Avoid China Bank Stocks as Bear Market Worsens on Fundraising, Mantel Says

China’s stocks will extend this year’s bear market losses and investors should avoid bank shares as loan growth slows and the need to raise additional capital increases, according to Pacific Sun Investment Management Ltd.

“I’m still bearish on A shares,” Andy Mantel, founder and managing director of Pacific Sun, said in a phone interview from Hong Kong. “I still see more downside the rest of this year. I would avoid the banks.”

China’s four biggest publicly traded lenders are seeking to raise about $27 billion after they extended record loans last year to support a government-led stimulus plan. Financial stocks in the CSI 300 Index have dropped 23 percent this year, dragging down the broader market, which has lost 20 percent. China’s stocks rallied today on speculation the government will abstain from further measures to cool the property market given Europe’s debt crisis. The CSI 300 rose 3.8 percent today and the Shanghai Composite Index added 3.5 percent.

Mantel’s Mantou Fund, a long/short fund that invests mainly in Greater China equities, gained 51 percent last year, beating 89 percent of rivals, according to data compiled by Bloomberg. Marc Faber, the publisher of the publisher of the Gloom, Boom & Doom report, is the chairman of the fund.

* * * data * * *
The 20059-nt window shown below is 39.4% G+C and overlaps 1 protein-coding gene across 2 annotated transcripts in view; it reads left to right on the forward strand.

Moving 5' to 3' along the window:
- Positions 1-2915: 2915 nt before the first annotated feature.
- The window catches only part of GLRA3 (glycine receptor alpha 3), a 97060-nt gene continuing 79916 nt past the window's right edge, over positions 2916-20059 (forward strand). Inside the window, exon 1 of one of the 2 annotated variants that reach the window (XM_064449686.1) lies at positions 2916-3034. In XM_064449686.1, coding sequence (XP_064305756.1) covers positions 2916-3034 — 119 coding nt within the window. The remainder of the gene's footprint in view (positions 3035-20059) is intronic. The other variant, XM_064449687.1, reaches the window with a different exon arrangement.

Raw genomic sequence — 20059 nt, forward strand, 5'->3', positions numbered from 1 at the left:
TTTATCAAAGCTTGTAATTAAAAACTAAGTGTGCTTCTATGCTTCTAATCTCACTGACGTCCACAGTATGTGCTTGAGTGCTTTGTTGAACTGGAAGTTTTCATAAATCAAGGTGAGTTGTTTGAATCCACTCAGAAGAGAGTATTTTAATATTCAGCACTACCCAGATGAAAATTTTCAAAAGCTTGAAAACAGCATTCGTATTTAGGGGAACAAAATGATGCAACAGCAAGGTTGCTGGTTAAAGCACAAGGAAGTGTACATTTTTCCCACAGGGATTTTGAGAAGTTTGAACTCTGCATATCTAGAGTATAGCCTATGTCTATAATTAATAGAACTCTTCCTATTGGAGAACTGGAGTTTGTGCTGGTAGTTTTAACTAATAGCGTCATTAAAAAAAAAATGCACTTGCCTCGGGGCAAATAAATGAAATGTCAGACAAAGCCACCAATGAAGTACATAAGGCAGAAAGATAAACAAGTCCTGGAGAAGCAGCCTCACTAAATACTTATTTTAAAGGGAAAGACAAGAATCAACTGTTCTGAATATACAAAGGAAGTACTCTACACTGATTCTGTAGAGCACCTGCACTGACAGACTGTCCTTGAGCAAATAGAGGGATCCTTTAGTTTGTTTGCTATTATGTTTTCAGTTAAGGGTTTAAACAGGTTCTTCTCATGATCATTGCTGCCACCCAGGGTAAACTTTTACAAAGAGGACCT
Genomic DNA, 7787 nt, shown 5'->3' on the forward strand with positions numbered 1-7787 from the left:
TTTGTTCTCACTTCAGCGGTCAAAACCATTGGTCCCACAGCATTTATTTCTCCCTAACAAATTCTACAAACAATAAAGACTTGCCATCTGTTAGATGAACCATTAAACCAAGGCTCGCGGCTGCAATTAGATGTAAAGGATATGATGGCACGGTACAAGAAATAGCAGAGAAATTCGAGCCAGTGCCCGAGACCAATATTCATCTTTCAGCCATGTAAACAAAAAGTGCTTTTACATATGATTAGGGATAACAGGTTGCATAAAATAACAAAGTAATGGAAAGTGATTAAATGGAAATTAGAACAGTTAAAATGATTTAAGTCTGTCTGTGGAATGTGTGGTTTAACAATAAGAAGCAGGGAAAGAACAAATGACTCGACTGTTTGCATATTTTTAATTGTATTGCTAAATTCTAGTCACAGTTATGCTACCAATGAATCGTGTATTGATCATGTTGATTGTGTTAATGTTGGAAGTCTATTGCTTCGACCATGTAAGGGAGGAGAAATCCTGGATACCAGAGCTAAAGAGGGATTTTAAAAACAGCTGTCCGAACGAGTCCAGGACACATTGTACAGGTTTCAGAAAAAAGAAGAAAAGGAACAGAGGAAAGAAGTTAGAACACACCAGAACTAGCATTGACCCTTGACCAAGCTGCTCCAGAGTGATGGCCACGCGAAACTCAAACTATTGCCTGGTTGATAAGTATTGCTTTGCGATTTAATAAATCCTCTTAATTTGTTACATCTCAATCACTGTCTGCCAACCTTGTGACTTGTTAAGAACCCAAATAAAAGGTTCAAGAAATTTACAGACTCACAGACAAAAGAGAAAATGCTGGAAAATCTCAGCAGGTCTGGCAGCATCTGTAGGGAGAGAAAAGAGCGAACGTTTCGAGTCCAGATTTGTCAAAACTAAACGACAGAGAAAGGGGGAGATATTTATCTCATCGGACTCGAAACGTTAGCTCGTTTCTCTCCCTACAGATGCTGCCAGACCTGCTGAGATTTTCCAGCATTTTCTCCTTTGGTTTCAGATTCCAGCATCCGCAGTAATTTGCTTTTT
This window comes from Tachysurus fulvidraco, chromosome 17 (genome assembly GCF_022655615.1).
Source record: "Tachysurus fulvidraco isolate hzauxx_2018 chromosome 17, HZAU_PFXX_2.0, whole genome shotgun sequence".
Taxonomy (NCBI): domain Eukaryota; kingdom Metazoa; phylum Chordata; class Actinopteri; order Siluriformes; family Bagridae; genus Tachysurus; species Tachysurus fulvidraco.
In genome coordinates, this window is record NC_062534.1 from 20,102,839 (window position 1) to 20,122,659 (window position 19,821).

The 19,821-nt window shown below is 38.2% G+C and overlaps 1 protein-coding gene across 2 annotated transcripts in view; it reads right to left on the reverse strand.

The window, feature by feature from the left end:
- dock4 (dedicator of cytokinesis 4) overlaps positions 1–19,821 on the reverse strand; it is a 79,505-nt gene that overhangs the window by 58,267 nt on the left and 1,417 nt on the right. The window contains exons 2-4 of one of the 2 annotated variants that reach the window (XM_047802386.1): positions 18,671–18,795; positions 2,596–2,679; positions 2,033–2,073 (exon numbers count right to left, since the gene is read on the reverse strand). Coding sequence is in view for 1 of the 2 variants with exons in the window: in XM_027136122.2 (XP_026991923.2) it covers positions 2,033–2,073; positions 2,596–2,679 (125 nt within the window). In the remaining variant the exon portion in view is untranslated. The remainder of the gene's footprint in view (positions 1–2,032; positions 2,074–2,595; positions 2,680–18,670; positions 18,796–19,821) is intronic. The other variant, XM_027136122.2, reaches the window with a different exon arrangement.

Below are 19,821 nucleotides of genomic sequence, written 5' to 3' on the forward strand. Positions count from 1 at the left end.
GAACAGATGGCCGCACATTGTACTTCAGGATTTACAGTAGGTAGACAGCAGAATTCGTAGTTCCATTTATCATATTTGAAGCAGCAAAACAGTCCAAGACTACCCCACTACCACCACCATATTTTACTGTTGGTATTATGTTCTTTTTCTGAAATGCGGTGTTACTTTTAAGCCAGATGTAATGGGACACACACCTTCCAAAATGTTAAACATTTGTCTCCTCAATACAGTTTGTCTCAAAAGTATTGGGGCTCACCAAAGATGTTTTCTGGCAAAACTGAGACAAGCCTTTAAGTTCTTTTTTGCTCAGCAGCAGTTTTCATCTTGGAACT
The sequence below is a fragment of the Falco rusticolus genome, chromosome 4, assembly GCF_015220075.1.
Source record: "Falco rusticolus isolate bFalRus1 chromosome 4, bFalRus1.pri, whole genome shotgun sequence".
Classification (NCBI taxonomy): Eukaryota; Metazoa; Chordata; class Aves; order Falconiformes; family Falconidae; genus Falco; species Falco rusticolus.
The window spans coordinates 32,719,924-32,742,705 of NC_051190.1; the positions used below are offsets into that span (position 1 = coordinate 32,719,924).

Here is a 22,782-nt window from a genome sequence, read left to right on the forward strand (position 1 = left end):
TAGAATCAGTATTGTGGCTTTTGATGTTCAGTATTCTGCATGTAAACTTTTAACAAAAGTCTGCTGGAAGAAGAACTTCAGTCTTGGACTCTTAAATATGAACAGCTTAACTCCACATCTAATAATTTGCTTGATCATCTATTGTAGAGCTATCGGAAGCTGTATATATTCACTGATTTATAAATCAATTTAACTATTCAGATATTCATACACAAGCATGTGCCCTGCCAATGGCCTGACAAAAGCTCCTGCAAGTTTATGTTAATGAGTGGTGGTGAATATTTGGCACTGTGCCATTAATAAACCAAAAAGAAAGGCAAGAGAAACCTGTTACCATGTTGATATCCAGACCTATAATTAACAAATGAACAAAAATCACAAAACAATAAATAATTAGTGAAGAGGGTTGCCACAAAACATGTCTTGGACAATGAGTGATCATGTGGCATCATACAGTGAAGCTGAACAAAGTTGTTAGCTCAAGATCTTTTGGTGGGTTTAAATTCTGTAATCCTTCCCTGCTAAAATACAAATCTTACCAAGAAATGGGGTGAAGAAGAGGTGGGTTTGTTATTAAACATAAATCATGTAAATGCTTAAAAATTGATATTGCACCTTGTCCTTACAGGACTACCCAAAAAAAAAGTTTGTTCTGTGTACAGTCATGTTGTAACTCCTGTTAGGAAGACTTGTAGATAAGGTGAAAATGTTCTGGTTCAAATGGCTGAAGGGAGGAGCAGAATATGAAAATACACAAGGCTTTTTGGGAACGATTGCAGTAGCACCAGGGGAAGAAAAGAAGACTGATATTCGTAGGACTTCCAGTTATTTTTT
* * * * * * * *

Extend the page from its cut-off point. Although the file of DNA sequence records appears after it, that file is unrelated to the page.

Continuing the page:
China Construction Bank Corp., Industrial & Commercial Bank of China Ltd., Bank of China Ltd. and Bank of Communications Ltd. announced fundraising plans after a credit boom drained capital. Chinese lenders doled out an unprecedented 9.59 trillion yuan ($1.4 trillion) in 2009, helping fuel a recovery in the world’s third-largest economy.

“I am concerned about the blind lending that has been going on in the last 18 months,” Mantel said. “All this fundraising is scary.”

Bear Market

The Shanghai Composite entered a bear market two weeks ago after falling 20 percent from a November peak on concern the government will continue to tighten monetary policy to contain inflation and avert asset bubbles.

“I think a good entry point for stocks may be in the next few months but A shares may be later on,” he said.

Mantel said he likes small and mid-cap stocks that trade around 4 times earnings which are growing between 30 percent and 40 percent a year with a dividend yield. He recommended Hong Kong-based Ju Teng International Holdings Ltd., a maker of notebook-computer casings which is listed in the city and in Taiwan. The Hong Kong shares trade at 6.69 times estimated profit, according to data compiled by Bloomberg.

Another one of his holdings is Puda Coal Inc., a coal washer-turned-integrated producer which received permission from the provincial government in Shaanxi, where the company is based, to consolidate the industry. The shares trade in New York.

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